Honoring History: Revenue Cutter Pickering

The story of the U.S. Revenue Cutter Pickering is one of the many lost chapters in Coast Guard history. This is not a story about a cutter, but about her brave commander and crew.

Cutter Mercury & the thwarting of British privateers

Before the War of 1812, revenue vessels already enforced trade laws, interdicted smuggling, facilitated the operation of lighthouses and performed rescue operations. During the war, the revenue cutters cemented many of the combat and homeland security missions performed today by the U.S. Coast Guard, including port and coastal security, convoy and escort duty, shallow-water combat operations and intelligence gathering.


The sinking of U-175

This month marks the 70th anniversary of a decisive victory for the predecessor of Coast Guard Cutter Spencer. In the uncertain days of World War II, the Coast Guard-manned USS Spencer steamed alongside convoy ships maintaining long lines of food, men and war machines destined for the front lines of Europe. These ships faced a new, elusive enemy: U-boats. These submarines harassed the Allies’ supply lines, attacking at night and vanishing just as quickly. The crew of Spencer lived under constant threat of attack.

On patrol

Mounted beach patrol: When the service saddled up

Beach patrols were normally done on foot, going back as early as 1871, when the Life-Saving Service, a predecessor of the modern Coast Guard, used foot patrols to watch the coastlines for ships in distress. The service used horses to haul boats from storage sheds to the launching point to rescue crews from ships run aground. After the attack on Pearl Harbor, the wartime beach patrol was put into action and the seagoing service saddled up in 1942, when horses were authorized for use to patrol U.S. beaches. Using the horses allowed the patrols to cover far more territory faster and more easily than men on foot.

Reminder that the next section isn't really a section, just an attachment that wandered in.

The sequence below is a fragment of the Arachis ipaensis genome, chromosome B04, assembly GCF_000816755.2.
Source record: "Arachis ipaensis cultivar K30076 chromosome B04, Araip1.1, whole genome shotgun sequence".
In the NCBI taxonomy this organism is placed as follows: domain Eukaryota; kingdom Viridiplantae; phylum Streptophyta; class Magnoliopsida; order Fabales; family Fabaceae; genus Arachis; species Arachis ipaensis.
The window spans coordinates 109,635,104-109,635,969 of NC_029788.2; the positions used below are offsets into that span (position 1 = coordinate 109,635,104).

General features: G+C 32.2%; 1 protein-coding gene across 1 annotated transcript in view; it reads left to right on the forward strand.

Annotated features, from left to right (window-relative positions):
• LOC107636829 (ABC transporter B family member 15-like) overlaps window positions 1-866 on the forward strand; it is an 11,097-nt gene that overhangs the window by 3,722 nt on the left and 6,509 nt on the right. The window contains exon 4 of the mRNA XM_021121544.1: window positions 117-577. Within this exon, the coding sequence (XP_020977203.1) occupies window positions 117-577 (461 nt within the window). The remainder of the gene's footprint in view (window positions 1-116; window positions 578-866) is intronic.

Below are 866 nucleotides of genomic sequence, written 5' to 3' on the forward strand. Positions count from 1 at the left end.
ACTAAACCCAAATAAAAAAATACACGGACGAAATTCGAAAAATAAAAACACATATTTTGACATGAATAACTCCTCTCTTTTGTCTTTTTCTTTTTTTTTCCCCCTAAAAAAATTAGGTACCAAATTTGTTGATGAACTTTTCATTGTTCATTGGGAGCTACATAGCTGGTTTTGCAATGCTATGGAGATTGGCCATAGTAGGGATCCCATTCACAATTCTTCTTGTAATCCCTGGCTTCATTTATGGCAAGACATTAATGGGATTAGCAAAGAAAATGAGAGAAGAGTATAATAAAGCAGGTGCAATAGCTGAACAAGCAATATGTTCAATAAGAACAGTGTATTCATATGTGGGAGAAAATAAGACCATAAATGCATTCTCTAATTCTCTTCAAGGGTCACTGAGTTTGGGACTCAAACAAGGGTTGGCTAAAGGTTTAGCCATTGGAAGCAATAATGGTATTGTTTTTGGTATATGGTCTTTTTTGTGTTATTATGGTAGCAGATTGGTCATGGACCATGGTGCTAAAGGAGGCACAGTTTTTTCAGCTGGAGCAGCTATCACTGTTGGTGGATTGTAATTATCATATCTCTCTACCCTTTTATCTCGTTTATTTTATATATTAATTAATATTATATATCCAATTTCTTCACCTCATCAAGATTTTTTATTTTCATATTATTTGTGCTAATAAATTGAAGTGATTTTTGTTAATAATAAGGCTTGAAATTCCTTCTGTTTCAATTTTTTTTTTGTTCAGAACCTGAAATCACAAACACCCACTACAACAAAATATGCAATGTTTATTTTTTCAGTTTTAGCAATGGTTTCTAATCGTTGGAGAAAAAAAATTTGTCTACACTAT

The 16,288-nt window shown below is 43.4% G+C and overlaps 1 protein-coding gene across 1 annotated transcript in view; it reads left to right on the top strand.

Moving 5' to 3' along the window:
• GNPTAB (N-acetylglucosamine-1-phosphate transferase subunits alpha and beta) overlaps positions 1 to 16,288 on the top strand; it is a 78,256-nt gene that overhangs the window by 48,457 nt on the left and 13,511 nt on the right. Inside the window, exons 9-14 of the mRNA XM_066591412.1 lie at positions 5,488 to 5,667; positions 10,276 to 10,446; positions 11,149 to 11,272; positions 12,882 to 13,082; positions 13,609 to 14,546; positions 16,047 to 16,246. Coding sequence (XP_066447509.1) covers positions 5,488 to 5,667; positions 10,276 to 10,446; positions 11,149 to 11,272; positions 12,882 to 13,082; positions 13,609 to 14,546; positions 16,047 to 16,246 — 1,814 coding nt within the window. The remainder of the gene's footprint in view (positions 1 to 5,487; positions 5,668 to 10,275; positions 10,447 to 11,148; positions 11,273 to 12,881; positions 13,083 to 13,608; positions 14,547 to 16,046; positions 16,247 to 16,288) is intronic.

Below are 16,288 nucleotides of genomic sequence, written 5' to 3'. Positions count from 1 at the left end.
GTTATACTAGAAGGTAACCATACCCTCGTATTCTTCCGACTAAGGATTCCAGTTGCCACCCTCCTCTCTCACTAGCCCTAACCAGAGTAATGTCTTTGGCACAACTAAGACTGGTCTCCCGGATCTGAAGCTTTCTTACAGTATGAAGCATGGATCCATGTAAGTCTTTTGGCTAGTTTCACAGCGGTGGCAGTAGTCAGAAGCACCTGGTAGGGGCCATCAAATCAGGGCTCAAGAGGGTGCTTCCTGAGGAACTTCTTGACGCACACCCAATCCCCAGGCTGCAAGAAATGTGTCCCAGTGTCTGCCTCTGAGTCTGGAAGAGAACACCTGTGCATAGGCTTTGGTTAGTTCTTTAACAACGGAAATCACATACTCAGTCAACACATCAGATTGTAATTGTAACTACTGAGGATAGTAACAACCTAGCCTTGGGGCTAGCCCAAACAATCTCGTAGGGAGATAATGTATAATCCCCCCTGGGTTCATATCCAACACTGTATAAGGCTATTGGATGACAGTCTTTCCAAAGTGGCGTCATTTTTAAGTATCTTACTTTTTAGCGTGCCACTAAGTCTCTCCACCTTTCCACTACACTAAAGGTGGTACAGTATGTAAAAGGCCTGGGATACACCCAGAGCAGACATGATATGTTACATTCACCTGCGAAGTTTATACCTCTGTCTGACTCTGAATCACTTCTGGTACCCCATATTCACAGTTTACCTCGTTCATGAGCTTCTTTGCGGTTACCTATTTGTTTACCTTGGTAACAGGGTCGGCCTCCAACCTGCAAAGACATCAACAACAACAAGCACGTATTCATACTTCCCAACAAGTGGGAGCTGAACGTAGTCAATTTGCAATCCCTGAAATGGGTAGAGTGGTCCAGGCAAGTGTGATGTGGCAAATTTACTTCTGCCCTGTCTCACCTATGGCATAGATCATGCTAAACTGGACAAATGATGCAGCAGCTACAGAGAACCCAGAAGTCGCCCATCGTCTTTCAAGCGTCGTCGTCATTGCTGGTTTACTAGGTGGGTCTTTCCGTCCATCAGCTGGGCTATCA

Lt. Jack Rittichier

Lt. Jack Rittichier and the legacy of Vietnam

A 34-year-old Coast Guard pilot flew above the war-torn Republic of Vietnam with many uncertainties on his mind. While he and his fellow servicemembers faced the unknown, he was sure about one thing. “I just want to save lives as […]


D-Day through the eyes of a Coast Guardsman

It was June 6, 1944, when Allied forces began the largest amphibious invasion of all time – D-Day. Today, on the anniversary of D-Day, Compass would like to share the story of Motor Machinist’s Mate 1st Class Clifford W. Lewis, […]

ItCG-Stories honoring WWII veterans, the Saturday image a veteran returns to France

Today it seems fitting to focus on the Coast Guard veterans who participated in the invasions of D-Day which happened 65 years ago today. The Coast Guard, which was serving as a part of the Navy during the conflict, fought […]

Memorial Day

Memorial Day. Besides the barbecues, the fireworks, the long weekend out on the boat, do you take the time to sit and think about what Memorial Day means? Will you take the time to thank the veterans that you know, […]